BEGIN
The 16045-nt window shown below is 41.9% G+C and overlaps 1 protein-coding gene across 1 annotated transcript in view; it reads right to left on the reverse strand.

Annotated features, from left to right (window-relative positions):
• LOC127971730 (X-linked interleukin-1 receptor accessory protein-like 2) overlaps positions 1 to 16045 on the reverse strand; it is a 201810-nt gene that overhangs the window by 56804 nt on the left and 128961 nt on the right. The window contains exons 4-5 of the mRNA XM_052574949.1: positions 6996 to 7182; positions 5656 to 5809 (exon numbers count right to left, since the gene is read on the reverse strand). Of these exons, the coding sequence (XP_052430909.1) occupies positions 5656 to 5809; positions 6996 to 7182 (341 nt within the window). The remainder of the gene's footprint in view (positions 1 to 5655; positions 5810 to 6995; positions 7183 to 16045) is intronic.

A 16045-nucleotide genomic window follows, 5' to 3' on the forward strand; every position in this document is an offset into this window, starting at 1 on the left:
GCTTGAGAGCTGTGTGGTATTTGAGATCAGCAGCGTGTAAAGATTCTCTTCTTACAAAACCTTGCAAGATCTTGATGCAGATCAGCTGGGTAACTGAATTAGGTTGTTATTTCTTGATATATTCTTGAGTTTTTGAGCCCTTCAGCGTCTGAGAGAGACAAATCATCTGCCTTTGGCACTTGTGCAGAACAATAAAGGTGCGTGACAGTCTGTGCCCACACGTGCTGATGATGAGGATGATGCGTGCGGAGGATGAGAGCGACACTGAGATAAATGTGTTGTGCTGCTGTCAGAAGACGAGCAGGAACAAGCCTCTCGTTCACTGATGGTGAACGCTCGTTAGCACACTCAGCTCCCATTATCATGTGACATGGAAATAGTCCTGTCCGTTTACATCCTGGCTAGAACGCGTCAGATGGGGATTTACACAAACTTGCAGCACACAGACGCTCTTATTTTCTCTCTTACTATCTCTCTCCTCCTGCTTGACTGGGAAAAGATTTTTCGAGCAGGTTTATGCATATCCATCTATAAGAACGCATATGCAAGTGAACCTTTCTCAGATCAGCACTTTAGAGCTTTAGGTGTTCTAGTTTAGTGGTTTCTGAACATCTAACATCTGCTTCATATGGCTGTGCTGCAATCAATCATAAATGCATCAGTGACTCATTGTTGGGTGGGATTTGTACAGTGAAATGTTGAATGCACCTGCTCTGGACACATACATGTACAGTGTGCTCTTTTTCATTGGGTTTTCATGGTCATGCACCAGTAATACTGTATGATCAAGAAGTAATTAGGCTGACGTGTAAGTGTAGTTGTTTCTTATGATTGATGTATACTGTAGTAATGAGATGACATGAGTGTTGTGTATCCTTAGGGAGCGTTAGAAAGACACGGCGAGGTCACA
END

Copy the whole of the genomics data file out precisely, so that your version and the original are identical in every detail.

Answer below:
The 16045-nt window shown below is 41.9% G+C and overlaps 1 protein-coding gene across 1 annotated transcript in view; it reads right to left on the reverse strand.

Annotated features, from left to right (window-relative positions):
• LOC127971730 (X-linked interleukin-1 receptor accessory protein-like 2) overlaps positions 1 to 16045 on the reverse strand; it is a 201810-nt gene that overhangs the window by 56804 nt on the left and 128961 nt on the right. The window contains exons 4-5 of the mRNA XM_052574949.1: positions 6996 to 7182; positions 5656 to 5809 (exon numbers count right to left, since the gene is read on the reverse strand). Of these exons, the coding sequence (XP_052430909.1) occupies positions 5656 to 5809; positions 6996 to 7182 (341 nt within the window). The remainder of the gene's footprint in view (positions 1 to 5655; positions 5810 to 6995; positions 7183 to 16045) is intronic.

A 16045-nucleotide genomic window follows, 5' to 3' on the forward strand; every position in this document is an offset into this window, starting at 1 on the left:
GCTTGAGAGCTGTGTGGTATTTGAGATCAGCAGCGTGTAAAGATTCTCTTCTTACAAAACCTTGCAAGATCTTGATGCAGATCAGCTGGGTAACTGAATTAGGTTGTTATTTCTTGATATATTCTTGAGTTTTTGAGCCCTTCAGCGTCTGAGAGAGACAAATCATCTGCCTTTGGCACTTGTGCAGAACAATAAAGGTGCGTGACAGTCTGTGCCCACACGTGCTGATGATGAGGATGATGCGTGCGGAGGATGAGAGCGACACTGAGATAAATGTGTTGTGCTGCTGTCAGAAGACGAGCAGGAACAAGCCTCTCGTTCACTGATGGTGAACGCTCGTTAGCACACTCAGCTCCCATTATCATGTGACATGGAAATAGTCCTGTCCGTTTACATCCTGGCTAGAACGCGTCAGATGGGGATTTACACAAACTTGCAGCACACAGACGCTCTTATTTTCTCTCTTACTATCTCTCTCCTCCTGCTTGACTGGGAAAAGATTTTTCGAGCAGGTTTATGCATATCCATCTATAAGAACGCATATGCAAGTGAACCTTTCTCAGATCAGCACTTTAGAGCTTTAGGTGTTCTAGTTTAGTGGTTTCTGAACATCTAACATCTGCTTCATATGGCTGTGCTGCAATCAATCATAAATGCATCAGTGACTCATTGTTGGGTGGGATTTGTACAGTGAAATGTTGAATGCACCTGCTCTGGACACATACATGTACAGTGTGCTCTTTTTCATTGGGTTTTCATGGTCATGCACCAGTAATACTGTATGATCAAGAAGTAATTAGGCTGACGTGTAAGTGTAGTTGTTTCTTATGATTGATGTATACTGTAGTAATGAGATGACATGAGTGTTGTGTATCCTTAGGGAGCGTTAGAAAGACACGGCGAGGTCACA